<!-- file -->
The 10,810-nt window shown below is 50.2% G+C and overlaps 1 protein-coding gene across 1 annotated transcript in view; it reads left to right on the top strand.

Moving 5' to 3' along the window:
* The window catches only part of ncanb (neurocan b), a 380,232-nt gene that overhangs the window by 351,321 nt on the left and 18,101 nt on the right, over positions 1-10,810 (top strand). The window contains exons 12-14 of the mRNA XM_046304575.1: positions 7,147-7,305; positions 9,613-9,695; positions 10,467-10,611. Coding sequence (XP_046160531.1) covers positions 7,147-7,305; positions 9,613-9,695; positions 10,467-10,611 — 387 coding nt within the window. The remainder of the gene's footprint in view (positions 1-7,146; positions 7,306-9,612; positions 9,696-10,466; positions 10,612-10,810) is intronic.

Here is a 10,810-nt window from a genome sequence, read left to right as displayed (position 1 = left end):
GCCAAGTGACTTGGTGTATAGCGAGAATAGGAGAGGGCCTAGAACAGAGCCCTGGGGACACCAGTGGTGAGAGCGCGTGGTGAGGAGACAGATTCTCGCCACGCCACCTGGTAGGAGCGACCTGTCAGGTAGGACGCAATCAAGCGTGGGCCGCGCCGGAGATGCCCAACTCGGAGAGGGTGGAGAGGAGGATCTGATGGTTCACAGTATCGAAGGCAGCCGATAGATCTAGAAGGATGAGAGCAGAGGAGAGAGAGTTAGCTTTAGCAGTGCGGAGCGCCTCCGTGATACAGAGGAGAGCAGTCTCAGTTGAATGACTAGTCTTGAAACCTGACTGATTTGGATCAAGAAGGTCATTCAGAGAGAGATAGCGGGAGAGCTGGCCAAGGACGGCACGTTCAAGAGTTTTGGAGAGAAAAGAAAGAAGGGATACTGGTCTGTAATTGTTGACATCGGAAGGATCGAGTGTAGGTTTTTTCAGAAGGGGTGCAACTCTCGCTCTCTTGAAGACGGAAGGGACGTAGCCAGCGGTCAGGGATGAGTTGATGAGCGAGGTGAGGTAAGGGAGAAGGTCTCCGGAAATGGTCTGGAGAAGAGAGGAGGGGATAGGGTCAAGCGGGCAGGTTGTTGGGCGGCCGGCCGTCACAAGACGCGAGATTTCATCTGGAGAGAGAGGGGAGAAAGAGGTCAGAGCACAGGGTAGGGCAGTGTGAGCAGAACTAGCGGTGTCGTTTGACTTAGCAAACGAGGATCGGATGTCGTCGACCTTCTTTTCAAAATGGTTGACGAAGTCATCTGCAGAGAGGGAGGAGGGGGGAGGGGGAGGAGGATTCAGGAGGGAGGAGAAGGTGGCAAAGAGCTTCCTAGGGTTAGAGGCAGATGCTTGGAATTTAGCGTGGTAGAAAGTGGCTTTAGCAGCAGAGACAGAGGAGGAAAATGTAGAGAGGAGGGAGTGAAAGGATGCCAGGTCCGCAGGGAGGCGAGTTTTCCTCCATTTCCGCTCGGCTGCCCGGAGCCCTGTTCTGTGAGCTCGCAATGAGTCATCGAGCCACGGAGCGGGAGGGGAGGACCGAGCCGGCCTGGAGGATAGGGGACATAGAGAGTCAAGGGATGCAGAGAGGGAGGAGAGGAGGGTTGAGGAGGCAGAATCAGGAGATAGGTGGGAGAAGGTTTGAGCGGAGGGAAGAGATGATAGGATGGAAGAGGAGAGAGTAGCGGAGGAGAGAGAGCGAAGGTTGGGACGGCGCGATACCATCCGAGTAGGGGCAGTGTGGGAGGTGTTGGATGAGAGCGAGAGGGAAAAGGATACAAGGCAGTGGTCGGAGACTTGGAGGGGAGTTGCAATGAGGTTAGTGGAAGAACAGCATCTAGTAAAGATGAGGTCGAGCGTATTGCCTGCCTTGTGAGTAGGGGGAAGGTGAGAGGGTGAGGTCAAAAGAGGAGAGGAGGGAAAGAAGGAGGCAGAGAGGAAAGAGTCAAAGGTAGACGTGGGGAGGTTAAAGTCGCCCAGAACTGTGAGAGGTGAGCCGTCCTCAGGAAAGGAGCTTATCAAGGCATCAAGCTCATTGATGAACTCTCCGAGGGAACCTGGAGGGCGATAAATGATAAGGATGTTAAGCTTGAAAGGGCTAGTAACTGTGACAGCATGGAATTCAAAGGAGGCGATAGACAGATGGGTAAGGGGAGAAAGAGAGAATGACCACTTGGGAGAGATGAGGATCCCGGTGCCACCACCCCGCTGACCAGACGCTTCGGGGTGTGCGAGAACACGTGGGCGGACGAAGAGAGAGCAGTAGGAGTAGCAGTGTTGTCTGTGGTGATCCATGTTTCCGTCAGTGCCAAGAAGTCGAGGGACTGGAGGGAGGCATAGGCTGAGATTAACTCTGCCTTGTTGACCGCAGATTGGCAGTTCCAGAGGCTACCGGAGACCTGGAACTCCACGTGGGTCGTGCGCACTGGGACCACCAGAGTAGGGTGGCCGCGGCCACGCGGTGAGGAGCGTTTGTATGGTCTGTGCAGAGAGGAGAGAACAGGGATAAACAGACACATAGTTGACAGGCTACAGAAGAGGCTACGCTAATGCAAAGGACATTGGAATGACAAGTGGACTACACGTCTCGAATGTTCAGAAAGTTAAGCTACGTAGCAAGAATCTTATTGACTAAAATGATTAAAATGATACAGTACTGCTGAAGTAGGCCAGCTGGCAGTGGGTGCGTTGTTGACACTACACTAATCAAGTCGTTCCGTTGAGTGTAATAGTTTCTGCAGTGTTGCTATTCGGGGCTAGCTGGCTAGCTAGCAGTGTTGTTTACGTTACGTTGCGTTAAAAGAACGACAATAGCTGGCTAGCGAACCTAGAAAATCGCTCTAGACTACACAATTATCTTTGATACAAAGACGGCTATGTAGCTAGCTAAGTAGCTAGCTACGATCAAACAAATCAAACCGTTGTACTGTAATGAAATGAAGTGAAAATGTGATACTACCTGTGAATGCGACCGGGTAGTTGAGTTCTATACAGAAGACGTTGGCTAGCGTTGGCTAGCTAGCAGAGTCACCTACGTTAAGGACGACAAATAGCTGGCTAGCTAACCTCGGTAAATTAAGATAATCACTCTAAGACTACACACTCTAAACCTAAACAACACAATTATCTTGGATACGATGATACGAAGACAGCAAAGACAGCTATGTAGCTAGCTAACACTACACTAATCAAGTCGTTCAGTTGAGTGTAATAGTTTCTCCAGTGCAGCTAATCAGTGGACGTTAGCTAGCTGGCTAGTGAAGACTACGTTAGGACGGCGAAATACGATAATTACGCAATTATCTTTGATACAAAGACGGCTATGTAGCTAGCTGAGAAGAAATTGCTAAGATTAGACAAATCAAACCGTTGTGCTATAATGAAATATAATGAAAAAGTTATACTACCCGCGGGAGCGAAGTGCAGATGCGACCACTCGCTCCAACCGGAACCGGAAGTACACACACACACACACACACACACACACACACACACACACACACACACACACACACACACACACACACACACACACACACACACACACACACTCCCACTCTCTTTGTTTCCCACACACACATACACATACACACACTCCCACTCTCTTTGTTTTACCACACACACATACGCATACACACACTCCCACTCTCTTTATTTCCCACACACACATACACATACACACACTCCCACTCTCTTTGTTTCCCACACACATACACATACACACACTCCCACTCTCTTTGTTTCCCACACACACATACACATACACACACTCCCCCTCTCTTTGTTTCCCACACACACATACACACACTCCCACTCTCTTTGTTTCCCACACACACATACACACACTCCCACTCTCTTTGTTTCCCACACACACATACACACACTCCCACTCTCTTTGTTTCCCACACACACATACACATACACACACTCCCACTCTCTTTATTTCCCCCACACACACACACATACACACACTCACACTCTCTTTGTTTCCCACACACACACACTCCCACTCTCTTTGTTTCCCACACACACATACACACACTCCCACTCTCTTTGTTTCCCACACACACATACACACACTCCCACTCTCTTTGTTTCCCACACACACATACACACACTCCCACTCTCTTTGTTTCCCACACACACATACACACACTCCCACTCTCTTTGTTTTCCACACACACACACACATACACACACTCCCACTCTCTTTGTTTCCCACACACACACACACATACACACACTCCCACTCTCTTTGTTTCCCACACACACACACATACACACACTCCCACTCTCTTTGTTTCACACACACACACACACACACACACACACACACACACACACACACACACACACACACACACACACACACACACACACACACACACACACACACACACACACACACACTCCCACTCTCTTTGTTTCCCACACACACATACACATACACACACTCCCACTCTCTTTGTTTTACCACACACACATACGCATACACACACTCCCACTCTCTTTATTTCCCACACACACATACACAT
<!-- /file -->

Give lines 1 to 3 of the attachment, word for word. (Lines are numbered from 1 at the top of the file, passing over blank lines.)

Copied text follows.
The 10,810-nt window shown below is 50.2% G+C and overlaps 1 protein-coding gene across 1 annotated transcript in view; it reads left to right on the top strand.

Moving 5' to 3' along the window:
* The window catches only part of ncanb (neurocan b), a 380,232-nt gene that overhangs the window by 351,321 nt on the left and 18,101 nt on the right, over positions 1-10,810 (top strand). The window contains exons 12-14 of the mRNA XM_046304575.1: positions 7,147-7,305; positions 9,613-9,695; positions 10,467-10,611. Coding sequence (XP_046160531.1) covers positions 7,147-7,305; positions 9,613-9,695; positions 10,467-10,611 — 387 coding nt within the window. The remainder of the gene's footprint in view (positions 1-7,146; positions 7,306-9,612; positions 9,696-10,466; positions 10,612-10,810) is intronic.